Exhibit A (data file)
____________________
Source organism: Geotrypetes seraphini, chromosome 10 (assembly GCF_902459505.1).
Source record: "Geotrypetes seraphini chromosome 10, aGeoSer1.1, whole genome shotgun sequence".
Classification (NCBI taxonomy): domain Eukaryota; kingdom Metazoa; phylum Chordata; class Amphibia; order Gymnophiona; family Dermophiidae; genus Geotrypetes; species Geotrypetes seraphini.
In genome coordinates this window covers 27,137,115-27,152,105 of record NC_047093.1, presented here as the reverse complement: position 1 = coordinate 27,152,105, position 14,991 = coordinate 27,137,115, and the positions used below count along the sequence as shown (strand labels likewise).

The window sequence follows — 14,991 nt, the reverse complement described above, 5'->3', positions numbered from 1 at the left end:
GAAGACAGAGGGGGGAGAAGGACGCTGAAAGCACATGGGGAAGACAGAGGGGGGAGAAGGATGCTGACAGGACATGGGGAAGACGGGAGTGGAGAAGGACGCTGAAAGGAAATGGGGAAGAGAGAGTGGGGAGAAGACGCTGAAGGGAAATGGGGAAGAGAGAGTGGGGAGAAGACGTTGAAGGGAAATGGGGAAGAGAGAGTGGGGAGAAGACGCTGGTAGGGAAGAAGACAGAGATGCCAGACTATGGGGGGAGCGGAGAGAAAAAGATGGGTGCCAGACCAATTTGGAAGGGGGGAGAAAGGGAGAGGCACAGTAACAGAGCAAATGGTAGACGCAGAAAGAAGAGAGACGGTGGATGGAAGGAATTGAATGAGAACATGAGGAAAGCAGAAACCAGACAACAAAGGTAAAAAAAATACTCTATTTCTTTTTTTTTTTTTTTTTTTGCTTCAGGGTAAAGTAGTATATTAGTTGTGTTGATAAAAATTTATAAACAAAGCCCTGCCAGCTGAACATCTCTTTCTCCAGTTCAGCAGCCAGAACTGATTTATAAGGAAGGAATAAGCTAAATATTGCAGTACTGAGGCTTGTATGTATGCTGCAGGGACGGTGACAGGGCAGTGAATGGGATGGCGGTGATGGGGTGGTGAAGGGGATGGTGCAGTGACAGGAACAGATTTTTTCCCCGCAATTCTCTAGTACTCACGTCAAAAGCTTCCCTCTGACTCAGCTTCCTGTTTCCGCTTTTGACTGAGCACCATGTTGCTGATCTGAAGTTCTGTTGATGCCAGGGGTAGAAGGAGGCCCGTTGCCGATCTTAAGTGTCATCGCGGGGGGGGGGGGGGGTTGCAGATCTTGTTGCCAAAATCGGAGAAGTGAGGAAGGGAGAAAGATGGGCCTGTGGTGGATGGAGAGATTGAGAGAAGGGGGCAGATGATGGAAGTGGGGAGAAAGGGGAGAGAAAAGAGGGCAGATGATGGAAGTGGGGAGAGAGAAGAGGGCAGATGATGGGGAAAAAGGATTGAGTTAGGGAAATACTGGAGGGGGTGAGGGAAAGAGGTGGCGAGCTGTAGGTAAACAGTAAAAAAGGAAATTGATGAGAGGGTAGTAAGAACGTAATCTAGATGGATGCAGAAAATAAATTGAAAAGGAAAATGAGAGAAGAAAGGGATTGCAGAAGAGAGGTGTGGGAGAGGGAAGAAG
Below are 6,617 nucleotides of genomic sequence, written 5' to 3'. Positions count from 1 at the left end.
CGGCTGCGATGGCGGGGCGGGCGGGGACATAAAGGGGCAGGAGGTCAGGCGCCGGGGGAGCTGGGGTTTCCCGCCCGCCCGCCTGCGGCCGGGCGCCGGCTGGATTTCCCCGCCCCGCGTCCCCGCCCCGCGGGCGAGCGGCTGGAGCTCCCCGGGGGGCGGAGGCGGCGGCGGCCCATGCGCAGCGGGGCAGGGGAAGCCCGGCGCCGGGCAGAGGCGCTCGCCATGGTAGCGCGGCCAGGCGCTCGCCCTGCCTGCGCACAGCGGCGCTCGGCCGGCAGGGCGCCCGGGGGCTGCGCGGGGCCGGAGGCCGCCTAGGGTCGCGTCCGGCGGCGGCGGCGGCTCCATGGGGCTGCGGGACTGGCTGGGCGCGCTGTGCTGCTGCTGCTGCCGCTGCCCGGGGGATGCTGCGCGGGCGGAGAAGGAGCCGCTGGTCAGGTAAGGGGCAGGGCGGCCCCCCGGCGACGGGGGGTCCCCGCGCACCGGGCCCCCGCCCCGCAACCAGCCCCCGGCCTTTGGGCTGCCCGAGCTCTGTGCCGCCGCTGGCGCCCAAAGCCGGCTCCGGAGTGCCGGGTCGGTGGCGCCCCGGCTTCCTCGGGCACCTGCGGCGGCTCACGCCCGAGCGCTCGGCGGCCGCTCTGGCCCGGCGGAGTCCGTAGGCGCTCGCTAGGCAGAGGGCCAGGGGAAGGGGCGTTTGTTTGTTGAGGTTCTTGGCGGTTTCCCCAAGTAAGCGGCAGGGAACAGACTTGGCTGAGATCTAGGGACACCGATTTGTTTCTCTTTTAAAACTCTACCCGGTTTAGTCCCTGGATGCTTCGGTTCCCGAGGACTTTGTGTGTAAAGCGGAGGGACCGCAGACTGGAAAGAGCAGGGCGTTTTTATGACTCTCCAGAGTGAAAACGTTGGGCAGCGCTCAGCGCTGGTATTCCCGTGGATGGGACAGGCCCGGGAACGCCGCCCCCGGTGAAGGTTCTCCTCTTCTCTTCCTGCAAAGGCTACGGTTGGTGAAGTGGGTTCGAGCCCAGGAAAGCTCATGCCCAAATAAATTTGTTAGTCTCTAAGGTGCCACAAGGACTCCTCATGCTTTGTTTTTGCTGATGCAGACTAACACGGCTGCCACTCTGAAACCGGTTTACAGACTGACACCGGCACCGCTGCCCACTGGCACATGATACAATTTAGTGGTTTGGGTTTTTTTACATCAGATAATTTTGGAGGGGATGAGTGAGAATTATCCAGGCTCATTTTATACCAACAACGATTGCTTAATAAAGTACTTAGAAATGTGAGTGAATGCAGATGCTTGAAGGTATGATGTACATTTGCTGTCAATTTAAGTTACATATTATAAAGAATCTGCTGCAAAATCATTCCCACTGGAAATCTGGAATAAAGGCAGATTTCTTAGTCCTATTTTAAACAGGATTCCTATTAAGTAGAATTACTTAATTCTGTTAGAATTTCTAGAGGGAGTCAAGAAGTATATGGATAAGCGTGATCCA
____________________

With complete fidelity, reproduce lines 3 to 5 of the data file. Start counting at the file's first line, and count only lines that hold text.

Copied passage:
Classification (NCBI taxonomy): domain Eukaryota; kingdom Metazoa; phylum Chordata; class Amphibia; order Gymnophiona; family Dermophiidae; genus Geotrypetes; species Geotrypetes seraphini.
In genome coordinates this window covers 27,137,115-27,152,105 of record NC_047093.1, presented here as the reverse complement: position 1 = coordinate 27,152,105, position 14,991 = coordinate 27,137,115, and the positions used below count along the sequence as shown (strand labels likewise).

The window sequence follows — 14,991 nt, the reverse complement described above, 5'->3', positions numbered from 1 at the left end: